Swansong of the DC-10

By: Máximo Gainza

When two engines are too few and four are too many, the logical solution must be three.  Or so both McDonnell Douglas and Lockheed concluded in the late-1960s when conceiving large airliners to compete with Boeing’s mighty 747.

Alas, it was a decision that arguably sealed the fate of Boeing’s rivals in the commercial aircraft market.  European newcomer Airbus soon emerged and by the end of the 1970s, Airbus and Boeing both realised that large aircraft could be powered by only two engines.  McDonnell Douglas never reached this stage.

The DC-10 was the third trijet design to enter service, following the Boeing 727 and Hawker Siddeley Trident, which were both introduced in 1964.  The DC-10 followed suit in 1971, when launch customers American Airlines and United Airlines took delivery of their first.


Credit: James Mellon

However, in spite of showing early promise having entered service nine months ahead of Lockheed’s counterpart, the L-1011 TriStar, the DC-10 went on to suffer some horrific accidents in the 1970s and 1980s.  These earned it bad press, a fleetwide grounding (in 1979) and the unofficial nickname “Death Cruiser 10″.

Notwithstanding these setbacks, the DC-10 proved resilient and still achieved a production run of nearly 20 years, during which 446 units were produced (including 60 KC-10 Tankers for the US Air Force) – far more than the 250 TriStars, but far fewer than the first generation of 747s, which numbered more than 600.

The 445th or penultimate DC-10 built was for Biman Bangladesh Airlines.  Upon delivery on 30 December 1988, the aircraft was registered S2-ACR and named “New Era” – in spite of far newer technology such as the 747-400 and MD-11 arriving on scene.  The significance of this aircraft is twofold: it was the only DC-10 Biman acquired new rather than used and, from late-2013, it became the world’s very last DC-10 in passenger service.  Quite by accident, this made “Alpha Charlie Romeo” a celebrity among aviation enthusiasts.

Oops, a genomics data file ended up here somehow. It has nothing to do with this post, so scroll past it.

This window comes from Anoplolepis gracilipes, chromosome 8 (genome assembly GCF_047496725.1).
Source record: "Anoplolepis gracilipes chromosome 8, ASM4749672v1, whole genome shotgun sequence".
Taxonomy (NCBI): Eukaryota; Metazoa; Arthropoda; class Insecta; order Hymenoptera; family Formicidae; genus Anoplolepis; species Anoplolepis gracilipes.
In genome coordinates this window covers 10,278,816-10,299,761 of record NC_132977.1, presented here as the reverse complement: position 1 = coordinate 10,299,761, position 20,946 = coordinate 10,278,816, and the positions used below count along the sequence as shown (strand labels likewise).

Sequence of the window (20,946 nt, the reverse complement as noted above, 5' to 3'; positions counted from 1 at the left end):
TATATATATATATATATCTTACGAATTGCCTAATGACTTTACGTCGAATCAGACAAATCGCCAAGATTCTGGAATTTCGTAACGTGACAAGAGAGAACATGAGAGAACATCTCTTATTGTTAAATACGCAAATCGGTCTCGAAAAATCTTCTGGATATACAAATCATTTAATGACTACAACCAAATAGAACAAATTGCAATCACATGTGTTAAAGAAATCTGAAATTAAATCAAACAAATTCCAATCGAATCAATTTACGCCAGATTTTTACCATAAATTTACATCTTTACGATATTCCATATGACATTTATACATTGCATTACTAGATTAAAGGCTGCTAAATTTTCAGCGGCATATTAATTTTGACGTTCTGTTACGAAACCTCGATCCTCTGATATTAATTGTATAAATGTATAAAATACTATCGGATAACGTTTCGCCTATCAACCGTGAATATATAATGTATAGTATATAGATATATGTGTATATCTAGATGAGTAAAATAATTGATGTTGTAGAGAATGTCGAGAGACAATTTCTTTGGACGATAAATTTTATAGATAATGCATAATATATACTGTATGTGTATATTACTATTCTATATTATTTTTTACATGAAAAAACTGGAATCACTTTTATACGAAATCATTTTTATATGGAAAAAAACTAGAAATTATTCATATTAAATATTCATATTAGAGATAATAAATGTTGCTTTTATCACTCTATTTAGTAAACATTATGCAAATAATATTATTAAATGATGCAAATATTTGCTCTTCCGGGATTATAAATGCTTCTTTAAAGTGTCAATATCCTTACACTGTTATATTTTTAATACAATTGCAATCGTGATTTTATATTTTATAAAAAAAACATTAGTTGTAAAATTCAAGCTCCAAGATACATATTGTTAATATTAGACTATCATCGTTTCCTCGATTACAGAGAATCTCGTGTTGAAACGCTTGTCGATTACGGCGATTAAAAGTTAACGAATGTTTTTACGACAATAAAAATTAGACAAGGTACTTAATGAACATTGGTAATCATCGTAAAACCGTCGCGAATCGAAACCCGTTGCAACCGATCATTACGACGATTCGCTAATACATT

Monday 24February 2014 dawned with a red sky in Birmingham.  The only warning this red sky signalled was that of the DC-10′s imminent demise as a passenger airliner.  The grey skies and drizzle come departure time set the scene.  As did the aircraft’s overall tired – even forlorn – appearance.

Throughout the one-hour farewell flight from Birmingham back to Birmingham, plenty of positive comments flew around the DC-10’s florid, somewhat dated cabin.  Many, like me, first flew on the trijet decades ago.  For others, this would be both their first and last DC-10 flight.

Negative comments were reserved for the “boring, overcrowded and uncomfortable” twin-engined aircraft that have inundated the industry.  Indeed, the DC-10 was portrayed as the only “real aircraft out there”, but then again, it won’t be the first or the last human invention that people suddenly grow sentimental about as it nears extinction.

Upon landing back at Birmingham, passengers patiently queued for perhaps their last glimpse of a three-man cockpit.  The dials and gauges were as impressive now as they were when I first entered a DC-10 cockpit over 25 years ago.  Back then it was the technology; today it is the antiquity.

And so concluded some 25 years, over 85,000h and more than 22,000 flights for Alpha Charlie Romeo.  The sun did emerge for the midday flight, although in a more metaphorical sense, the sun is setting rapidly on all surviving trijets the world over.  The only “New Era” awaiting Alpha Charlie Romeo is the afterlife.

Initially, several sources announced that this had been secured by a museum – Seattle, Newquay or Bruntingthorpe, depending on who you asked.

It later transpired that Biman’s Board of Directors had vetoed the decision to preserve Alpha Charlie Romeo, favouring scrap back at Dhaka instead: an inglorious end to a glorious aircraft.

Whatever her ultimate fate, the noble Alpha Charlie Romeo should be secure for years to come in the memories of those who came – many from far afield – all the way to Birmingham in the midst of a grey and soggy English winter specifically to fly on her.  No metal claw can destroy that.


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